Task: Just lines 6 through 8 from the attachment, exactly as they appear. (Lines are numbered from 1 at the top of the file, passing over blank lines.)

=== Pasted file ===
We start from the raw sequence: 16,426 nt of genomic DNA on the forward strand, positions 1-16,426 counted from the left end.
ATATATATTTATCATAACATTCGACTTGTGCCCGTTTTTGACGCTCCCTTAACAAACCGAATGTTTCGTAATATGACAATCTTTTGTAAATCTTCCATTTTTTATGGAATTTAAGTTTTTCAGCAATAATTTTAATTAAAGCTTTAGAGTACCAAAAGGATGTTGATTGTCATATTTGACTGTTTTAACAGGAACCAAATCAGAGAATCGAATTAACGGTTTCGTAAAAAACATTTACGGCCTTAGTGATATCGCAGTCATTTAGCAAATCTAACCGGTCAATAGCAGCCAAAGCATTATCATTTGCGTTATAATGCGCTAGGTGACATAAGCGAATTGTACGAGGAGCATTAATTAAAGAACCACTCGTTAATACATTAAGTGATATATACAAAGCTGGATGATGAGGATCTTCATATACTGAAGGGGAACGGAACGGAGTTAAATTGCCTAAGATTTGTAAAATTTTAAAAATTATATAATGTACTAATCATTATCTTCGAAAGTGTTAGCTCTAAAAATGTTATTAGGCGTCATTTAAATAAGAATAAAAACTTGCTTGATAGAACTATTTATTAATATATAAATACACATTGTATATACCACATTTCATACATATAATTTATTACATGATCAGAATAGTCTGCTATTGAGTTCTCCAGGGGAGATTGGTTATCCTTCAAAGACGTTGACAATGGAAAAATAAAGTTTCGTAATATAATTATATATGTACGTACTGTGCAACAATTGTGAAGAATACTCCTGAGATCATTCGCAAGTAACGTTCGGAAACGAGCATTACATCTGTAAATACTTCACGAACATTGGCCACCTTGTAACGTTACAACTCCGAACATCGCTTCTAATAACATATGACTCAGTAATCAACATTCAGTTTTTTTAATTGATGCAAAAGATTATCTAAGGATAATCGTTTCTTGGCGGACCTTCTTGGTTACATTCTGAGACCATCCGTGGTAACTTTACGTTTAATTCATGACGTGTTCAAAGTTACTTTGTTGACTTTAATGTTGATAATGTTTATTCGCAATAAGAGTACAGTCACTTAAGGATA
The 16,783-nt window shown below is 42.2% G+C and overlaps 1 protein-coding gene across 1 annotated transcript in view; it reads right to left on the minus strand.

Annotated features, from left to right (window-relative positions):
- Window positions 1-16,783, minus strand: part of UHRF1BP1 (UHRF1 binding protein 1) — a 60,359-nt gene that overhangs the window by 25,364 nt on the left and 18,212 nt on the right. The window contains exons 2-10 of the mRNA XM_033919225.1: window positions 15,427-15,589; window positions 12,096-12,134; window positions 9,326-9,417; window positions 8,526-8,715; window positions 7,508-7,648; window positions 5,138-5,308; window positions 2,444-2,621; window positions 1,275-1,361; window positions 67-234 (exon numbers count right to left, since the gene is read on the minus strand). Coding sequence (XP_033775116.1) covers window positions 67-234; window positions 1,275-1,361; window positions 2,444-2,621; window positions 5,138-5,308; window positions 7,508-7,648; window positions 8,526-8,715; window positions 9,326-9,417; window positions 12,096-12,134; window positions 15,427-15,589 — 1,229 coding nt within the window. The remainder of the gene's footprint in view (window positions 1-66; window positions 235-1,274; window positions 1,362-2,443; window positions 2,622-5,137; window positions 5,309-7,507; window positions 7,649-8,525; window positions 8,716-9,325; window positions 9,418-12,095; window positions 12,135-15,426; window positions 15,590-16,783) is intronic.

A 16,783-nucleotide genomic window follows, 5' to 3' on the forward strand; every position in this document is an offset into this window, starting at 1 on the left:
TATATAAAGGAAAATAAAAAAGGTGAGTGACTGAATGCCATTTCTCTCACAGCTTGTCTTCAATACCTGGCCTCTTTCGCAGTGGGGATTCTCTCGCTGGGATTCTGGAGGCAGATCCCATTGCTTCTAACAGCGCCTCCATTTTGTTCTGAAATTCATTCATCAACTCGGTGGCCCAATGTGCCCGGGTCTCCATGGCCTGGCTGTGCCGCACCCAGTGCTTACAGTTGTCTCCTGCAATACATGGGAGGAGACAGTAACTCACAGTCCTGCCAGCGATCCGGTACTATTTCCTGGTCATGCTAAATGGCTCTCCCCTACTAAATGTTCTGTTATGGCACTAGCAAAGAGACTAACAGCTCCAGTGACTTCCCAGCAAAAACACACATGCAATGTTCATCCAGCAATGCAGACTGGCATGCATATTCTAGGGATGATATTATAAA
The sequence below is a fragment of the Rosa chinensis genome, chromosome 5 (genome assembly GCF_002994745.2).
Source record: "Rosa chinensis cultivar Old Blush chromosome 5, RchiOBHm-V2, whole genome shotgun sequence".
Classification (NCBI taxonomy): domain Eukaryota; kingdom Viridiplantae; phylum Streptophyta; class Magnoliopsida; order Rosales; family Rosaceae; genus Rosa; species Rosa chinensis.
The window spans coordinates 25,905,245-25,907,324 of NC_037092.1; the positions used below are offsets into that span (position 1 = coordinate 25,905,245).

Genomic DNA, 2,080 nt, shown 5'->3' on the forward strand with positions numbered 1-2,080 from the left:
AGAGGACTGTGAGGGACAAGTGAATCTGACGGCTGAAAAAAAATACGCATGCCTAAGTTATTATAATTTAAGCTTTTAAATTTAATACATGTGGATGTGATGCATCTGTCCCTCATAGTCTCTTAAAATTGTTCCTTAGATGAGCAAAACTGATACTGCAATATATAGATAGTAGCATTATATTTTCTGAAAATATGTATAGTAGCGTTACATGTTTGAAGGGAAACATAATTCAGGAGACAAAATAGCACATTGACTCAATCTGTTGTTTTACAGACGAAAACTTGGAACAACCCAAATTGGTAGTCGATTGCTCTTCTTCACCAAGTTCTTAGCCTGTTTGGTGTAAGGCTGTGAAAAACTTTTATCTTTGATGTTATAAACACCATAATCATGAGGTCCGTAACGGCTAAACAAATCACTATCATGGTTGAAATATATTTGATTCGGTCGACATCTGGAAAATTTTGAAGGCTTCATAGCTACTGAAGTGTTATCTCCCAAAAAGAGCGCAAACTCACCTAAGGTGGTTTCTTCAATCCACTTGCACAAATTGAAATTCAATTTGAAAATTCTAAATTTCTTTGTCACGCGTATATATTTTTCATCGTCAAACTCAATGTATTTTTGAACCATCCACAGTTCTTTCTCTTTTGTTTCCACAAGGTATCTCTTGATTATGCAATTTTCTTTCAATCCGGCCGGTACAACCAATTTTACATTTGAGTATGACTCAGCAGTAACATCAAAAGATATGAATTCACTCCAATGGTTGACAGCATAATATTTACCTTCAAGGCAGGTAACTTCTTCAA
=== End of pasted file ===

A 16,783-nucleotide genomic window follows, 5' to 3' on the forward strand; every position in this document is an offset into this window, starting at 1 on the left:
TATATAAAGGAAAATAAAAAAGGTGAGTGACTGAATGCCATTTCTCTCACAGCTTGTCTTCAATACCTGGCCTCTTTCGCAGTGGGGATTCTCTCGCTGGGATTCTGGAGGCAGATCCCATTGCTTCTAACAGCGCCTCCATTTTGTTCTGAAATTCATTCATCAACTCGGTGGCCCAATGTGCCCGGGTCTCCATGGCCTGGCTGTGCCGCACCCAGTGCTTACAGTTGTCTCCTGCAATACATGGGAGGAGACAGTAACTCACAGTCCTGCCAGCGATCCGGTACTATTTCCTGGTCATGCTAAATGGCTCTCCCCTACTAAATGTTCTGTTATGGCACTAGCAAAGAGACTAACAGCTCCAGTGACTTCCCAGCAAAAACACACATGCAATGTTCATCCAGCAATGCAGACTGGCATGCATATTCTAGGGATGATATTATAAA
The sequence below is a fragment of the Rosa chinensis genome, chromosome 5 (genome assembly GCF_002994745.2).